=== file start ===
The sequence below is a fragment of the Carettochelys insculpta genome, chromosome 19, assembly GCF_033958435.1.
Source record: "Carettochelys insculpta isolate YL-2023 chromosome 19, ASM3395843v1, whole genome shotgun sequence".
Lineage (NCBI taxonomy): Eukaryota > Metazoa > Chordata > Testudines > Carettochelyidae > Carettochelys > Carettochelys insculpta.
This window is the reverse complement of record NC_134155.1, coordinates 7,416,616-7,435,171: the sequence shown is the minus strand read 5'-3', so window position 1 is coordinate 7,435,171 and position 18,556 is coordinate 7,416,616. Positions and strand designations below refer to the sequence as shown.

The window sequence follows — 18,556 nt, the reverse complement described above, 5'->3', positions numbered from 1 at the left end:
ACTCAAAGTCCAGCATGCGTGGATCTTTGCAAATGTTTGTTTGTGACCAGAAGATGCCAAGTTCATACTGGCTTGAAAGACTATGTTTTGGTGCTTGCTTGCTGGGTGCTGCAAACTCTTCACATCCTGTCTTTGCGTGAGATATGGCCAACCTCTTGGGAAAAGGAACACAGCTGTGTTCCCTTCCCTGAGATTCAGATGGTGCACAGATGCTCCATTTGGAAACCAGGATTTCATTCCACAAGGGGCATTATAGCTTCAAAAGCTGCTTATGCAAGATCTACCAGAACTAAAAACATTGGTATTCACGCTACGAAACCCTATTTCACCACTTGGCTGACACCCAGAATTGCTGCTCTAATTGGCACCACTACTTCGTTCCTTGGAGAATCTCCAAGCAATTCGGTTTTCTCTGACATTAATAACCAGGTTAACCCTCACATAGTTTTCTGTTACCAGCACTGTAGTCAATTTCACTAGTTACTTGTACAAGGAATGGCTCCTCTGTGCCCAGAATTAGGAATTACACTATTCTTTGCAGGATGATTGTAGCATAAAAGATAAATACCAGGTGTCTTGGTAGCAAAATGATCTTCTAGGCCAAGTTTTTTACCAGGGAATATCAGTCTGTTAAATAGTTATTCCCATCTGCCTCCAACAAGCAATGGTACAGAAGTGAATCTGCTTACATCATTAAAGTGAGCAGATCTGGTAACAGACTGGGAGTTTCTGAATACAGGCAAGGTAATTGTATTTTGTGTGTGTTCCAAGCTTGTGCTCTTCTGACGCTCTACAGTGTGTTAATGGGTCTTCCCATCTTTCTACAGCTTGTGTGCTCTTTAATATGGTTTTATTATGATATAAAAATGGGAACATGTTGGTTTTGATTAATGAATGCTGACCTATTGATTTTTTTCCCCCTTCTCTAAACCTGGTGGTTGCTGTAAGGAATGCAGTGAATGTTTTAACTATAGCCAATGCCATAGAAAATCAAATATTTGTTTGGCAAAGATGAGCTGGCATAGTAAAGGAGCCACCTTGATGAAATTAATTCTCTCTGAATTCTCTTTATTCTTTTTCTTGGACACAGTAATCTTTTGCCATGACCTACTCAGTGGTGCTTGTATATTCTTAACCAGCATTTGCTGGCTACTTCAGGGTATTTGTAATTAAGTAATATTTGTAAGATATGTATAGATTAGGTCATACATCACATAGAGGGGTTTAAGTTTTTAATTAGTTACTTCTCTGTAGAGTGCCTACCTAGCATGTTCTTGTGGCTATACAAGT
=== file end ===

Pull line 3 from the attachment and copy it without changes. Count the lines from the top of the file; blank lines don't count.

Lineage (NCBI taxonomy): Eukaryota > Metazoa > Chordata > Testudines > Carettochelyidae > Carettochelys > Carettochelys insculpta.